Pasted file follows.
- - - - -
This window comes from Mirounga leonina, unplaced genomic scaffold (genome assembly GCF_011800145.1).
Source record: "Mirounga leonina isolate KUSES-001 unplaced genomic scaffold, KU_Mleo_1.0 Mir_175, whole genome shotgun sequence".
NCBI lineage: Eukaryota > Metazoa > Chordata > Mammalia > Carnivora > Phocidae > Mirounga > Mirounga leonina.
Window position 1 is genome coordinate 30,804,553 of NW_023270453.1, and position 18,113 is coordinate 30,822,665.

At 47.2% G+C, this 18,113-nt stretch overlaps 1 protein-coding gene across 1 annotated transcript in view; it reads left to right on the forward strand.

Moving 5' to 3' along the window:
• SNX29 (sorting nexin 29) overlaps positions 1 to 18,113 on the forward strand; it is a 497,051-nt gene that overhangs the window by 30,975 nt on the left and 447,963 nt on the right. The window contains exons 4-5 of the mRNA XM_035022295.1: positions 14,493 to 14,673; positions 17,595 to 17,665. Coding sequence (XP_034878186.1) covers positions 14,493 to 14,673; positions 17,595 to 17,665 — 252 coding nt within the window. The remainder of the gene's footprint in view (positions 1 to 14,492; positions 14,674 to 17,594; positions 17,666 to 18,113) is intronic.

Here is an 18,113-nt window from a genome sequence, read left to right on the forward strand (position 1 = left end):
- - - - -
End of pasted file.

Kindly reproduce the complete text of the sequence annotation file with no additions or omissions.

This window comes from Mirounga leonina, unplaced genomic scaffold (genome assembly GCF_011800145.1).
Source record: "Mirounga leonina isolate KUSES-001 unplaced genomic scaffold, KU_Mleo_1.0 Mir_175, whole genome shotgun sequence".
NCBI lineage: Eukaryota > Metazoa > Chordata > Mammalia > Carnivora > Phocidae > Mirounga > Mirounga leonina.
Window position 1 is genome coordinate 30,804,553 of NW_023270453.1, and position 18,113 is coordinate 30,822,665.

At 47.2% G+C, this 18,113-nt stretch overlaps 1 protein-coding gene across 1 annotated transcript in view; it reads left to right on the forward strand.

Moving 5' to 3' along the window:
• SNX29 (sorting nexin 29) overlaps positions 1 to 18,113 on the forward strand; it is a 497,051-nt gene that overhangs the window by 30,975 nt on the left and 447,963 nt on the right. The window contains exons 4-5 of the mRNA XM_035022295.1: positions 14,493 to 14,673; positions 17,595 to 17,665. Coding sequence (XP_034878186.1) covers positions 14,493 to 14,673; positions 17,595 to 17,665 — 252 coding nt within the window. The remainder of the gene's footprint in view (positions 1 to 14,492; positions 14,674 to 17,594; positions 17,666 to 18,113) is intronic.

Here is an 18,113-nt window from a genome sequence, read left to right on the forward strand (position 1 = left end):